While Illinois is restricting overtime in an effort to curb state spending, other states are grappling with new policies that are adding costs to providers. Policies in Maine and California are having a more positive impact on care workers, but not so much on agencies.

California recently passed an increase to $15 per hour by 2022 in addition to adding three more sick days for in-home care workers. Maine’s minimum wage will increase to $12 per hour by 2020.

Bring a Dog to Work to Increase Employee Retention Rates

With employees looking for higher wages as the economy improves, employers might think dissatisfaction with pay is the main factor behind turnover. However, pay is not the only reason workers leave. A recent survey found that pay was only one of several factors workers ranked as important. With this in mind, there are a number of ways to improve employee retention without increasing pay rates.

In Minnesota, a number of nonprofits have developed dog-friendly policies, which they believe help with overall morale and retention of employees. Todd Schoolman, the head of HR for the human services organization Opportunity Partners, told the Star Tribune the bring-your-dog-to-work policy is part of the nonprofit’s wellness program. He was, perhaps, a bit self-interested in that he has a 13-year-old cockapoo named Ruby that makes employee rounds with him. But he also he had data to back up his point; a 2010 study from Central Michigan University found that dogs produce better employee morale and higher levels of production and collaboration.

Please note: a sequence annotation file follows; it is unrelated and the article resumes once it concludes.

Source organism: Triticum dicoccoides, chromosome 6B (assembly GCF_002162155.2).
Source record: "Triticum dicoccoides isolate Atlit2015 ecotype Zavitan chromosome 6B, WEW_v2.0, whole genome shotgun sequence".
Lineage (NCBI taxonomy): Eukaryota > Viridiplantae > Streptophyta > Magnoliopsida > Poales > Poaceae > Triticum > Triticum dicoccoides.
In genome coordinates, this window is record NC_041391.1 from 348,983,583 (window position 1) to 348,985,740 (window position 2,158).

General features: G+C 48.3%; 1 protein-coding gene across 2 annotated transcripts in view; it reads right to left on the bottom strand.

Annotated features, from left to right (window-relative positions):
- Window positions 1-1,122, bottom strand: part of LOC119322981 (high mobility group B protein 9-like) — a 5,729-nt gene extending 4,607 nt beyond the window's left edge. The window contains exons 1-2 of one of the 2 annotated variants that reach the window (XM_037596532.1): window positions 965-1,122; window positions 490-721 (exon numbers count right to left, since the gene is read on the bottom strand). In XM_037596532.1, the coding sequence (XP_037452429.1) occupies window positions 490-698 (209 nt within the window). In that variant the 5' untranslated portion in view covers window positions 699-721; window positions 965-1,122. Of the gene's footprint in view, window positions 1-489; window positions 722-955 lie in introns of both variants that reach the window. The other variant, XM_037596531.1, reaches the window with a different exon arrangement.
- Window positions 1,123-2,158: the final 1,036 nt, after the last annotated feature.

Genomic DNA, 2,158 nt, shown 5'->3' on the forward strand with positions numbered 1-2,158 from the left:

“We came up with this last spring when we were looking at incentives we could give our people that are not tied to money,” said Todd Schoolman. “We see it as an extension of our wellness plan. We want to make the workplace enjoyable.” Since then, dozens of Opportunity Partners employees have gotten their manager’s approval to bring their pets to work at the nonprofit’s offices, as well as its group homes.

In Minnesota, direct support professionals assist some 100,000 people with developmental and physical disabilities. Their wages, which range from $10 to $15 an hour, are locked in place by state reimbursement rates. But because the work is demanding, with high responsibility and low salaries, hanging on to quality staff is a constant struggle. There are an estimated 8,700 vacant direct support professional positions in Minnesota.

The price of turnover is steep. The Society for Human Resource Management pegs the cost of losing a single employee at $4,129, based on lost productivity and training replacements. For more information on how to improve employee retention without increasing pay rates, contact MITC.